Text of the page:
PHONICS TALK: The Dorbooks Newsletter
Volume 42 ~ July 2010
by Dolores G. Hiskes

 

Next month school will begin anew. Will your child be a bright and shining face bounding off to a brand-new school year, or will he be like Shakespeare's "whining schoolboy with his satchel, creeping like a snail unwillingly to school"? A special request, and information about a great new website.

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SCHOOL DAYS OR SCHOOL DAZE?

SPECIAL REQUEST

"WORD CLOUDS"

SUMMER DAZE!

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SCHOOL DAYS OR SCHOOL DAZE?

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A long, hot summer can breed forgetfulness and cover up shaky skills that
may never have been too solid in the first place. Make sure your child is up
to snuff with this quick checklist and tuneup of basic reading skills:

1--Does he really know the short-vowel sounds, or has he just memorized
the words? Here's an easy way to find out: Make up a list of nonsense words
comprised of regular short-vowel sounds such as these: taffy, paz, nude, bis,
void, meck, litchi, gig, and zendy, and see if he can read them correctly.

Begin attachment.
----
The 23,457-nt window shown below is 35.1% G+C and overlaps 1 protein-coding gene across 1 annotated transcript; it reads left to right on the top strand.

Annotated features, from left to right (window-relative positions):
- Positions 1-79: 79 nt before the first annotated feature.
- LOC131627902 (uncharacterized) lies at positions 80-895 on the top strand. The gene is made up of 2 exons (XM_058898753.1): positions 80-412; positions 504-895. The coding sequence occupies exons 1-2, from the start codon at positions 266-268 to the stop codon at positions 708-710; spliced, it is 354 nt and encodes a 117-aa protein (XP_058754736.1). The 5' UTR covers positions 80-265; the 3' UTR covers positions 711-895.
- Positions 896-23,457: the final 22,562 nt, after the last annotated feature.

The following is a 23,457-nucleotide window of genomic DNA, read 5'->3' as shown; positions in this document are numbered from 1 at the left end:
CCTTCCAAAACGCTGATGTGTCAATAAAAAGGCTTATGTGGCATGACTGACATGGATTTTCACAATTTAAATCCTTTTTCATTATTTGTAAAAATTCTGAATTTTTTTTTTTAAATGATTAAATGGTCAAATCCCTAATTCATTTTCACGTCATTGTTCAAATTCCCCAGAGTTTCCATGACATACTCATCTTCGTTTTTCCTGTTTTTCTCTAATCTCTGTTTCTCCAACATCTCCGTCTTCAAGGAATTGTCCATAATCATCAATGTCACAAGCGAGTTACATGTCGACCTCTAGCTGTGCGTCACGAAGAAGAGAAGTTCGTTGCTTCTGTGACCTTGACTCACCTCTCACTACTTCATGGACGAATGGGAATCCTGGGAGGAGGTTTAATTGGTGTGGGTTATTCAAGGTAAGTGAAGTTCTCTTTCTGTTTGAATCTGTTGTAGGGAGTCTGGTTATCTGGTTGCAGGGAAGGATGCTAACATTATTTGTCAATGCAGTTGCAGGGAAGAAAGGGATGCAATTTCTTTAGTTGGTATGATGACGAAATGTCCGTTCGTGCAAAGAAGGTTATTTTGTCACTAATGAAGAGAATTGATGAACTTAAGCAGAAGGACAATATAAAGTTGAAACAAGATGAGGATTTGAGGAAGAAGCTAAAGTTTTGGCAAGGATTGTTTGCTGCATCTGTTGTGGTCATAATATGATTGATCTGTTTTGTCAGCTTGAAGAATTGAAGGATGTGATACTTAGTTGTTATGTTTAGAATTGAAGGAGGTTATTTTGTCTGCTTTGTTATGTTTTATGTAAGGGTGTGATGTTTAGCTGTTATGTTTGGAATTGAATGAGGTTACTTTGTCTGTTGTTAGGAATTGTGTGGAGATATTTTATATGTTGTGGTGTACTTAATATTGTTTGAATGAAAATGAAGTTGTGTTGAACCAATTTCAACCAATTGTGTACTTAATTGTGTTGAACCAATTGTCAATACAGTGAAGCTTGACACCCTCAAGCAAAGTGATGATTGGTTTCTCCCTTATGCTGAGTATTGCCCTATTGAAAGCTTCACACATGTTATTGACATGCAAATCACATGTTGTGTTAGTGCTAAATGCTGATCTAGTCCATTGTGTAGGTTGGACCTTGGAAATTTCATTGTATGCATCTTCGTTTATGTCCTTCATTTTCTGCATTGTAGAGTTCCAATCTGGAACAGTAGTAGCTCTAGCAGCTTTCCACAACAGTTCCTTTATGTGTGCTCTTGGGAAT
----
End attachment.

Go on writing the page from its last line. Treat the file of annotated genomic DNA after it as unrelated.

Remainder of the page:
2--Another excellent assessment tool is to write the short-vowel sounds
across the top of a blank sheet of paper, and draw vertical lines between
each letter. (There is a downloadable master "Short Sheet of Vowels" at
http://www.dorbooks.com/pdfs/PhonicsGuide.pdf on page eight.) Dictate
some words to your child and have him write the word under the correct
vowel heading. You will soon see which vowels he may need help with!

3--For remediation, make up short-vowel flash cards. Put a picture on each
card that begins with that sound -- for example, apple /a/, evergreen /e/,
igloo /i/, octopus /o/, and umbrella /u/. (Or if you have "The Train Game"
use the cards from that game.) A quick one-minute review once or twice
a day is better than a longer lesson only once a week. Think of brushing
your teeth: would they look any better if you only brushed them once a week
for a full half hour, rather than just a few minutes every day?